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5 of 6 people found the following review helpful
4.0 out of 5 stars Eclectic mix of tunes, great orchestrations August 17, 2000
By A Customer
Format:Audio CD
There is a great deal of variety on this album, with tunes from Monk, Mingus, Ellington, Coleman and a few standards and originals by Gunther Schuller and Lovano. The settings range from lush scoring for band and strings to Lovano alone. Gunther Schuller's "Rush Hour" is for me the highlight of this set- it's a frantic, 12-tone bop line with some fairly free solos. Also outstanding is the arrangement of Monk's "Crepuscule With Nellie" which manages to capture something of Monk's original quirkiness while still sounding new. This album has a lot to offer, and while some of the tracks are more accessible than others, all are worth repeated listenings.
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3 of 4 people found the following review helpful
By Octave
Format:Audio CD|Verified Purchase
CAVEAT: Note that if you order this disc "new" at full (expensive) price, you get a CDR. This is a stupid and fairly dishonest policy that should be resisted. I got a used copy much cheaper, in perfect condition, and it was a REAL CD, not a CDR. Don't settle for inferior, impermanent format goods.

Third Stream it might be, at many points, but nostalgic it isn' isn't even nostalgic enough to jazz around with facile notions of ersatz avant-gardism. Made at the height of Lovano's powers and popularity, and in the midst of a fairly strong resurgence of popular interest in jazz, this might be one of the small handful of key Blue Note issues of the Nineties, and it's certainly one of the finest mainstream jazz recordings of that decade. Beautiful orchestration and lush recording. There might be more "playerly" small combo blowing dates from Lovano, but I tend to like these conceptual projects with somewhat larger to much larger groups. Lovano is a craftsman even above being an artist, and seems like he never had patience with simple self-aggrandizement (don't let the hats fool you!)...he has the professional's respect for collaborators, and this seems to be an enduring feature of his output for _decades_, however his fortunes/stock might rise or fall. He's a survivor, and a worker.)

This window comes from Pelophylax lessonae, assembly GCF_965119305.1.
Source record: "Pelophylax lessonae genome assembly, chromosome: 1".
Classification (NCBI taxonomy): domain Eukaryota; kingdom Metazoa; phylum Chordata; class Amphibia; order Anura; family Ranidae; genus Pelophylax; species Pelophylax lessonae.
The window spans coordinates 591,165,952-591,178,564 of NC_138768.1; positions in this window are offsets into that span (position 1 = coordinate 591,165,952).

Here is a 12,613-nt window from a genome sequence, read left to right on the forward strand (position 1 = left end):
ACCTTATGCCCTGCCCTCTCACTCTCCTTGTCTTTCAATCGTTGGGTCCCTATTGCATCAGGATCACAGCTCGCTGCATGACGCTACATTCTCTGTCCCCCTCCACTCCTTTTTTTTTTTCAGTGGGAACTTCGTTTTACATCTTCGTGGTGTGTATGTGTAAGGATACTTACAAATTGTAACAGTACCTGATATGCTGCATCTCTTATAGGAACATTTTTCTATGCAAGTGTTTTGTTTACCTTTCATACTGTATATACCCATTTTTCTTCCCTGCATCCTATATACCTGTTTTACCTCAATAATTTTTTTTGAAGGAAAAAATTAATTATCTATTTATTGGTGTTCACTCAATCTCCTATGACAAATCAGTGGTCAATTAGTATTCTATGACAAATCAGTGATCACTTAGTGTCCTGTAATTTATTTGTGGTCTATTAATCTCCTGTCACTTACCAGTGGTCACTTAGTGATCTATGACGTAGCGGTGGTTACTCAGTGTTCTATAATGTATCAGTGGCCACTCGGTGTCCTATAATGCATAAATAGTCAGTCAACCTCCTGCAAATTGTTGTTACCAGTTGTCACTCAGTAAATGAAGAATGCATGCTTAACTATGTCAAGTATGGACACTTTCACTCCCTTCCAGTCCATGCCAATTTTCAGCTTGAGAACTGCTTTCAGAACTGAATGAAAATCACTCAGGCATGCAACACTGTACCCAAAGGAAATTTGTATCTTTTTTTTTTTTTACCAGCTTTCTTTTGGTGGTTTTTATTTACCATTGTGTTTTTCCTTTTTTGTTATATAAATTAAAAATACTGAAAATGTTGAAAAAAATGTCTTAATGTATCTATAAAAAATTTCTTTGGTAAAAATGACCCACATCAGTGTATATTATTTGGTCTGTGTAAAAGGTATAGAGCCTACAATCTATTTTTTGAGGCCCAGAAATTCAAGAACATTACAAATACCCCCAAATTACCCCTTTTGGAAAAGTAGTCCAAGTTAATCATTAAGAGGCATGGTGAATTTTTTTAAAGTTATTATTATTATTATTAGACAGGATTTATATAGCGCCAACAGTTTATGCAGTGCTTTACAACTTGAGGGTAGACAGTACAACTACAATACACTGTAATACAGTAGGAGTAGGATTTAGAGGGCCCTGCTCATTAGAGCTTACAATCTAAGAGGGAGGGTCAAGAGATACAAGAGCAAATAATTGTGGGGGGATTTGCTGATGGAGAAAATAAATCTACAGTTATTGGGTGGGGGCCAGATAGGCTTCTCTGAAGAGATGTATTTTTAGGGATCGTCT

[Incidentally, for the neophyte looking for small-combo blowing-intensive dates, FROM THE SOUL or maybe LANDMARKS seem to be early 90s consensus classics, and they are indeed hella good...and lots of people like his almost-chicken-shack quartet with guitarist and crossover sensation John Scofield, which also is very joyful and energetic music, definitely not sellout material----and for the more freeblowing and amorphous and folklike dimension, of course the amazing and longstanding Paul Motian trio with Bill Frisell...perhaps their MOTIAN IN TOKYO would be a smart start? Not sure, too many options there...]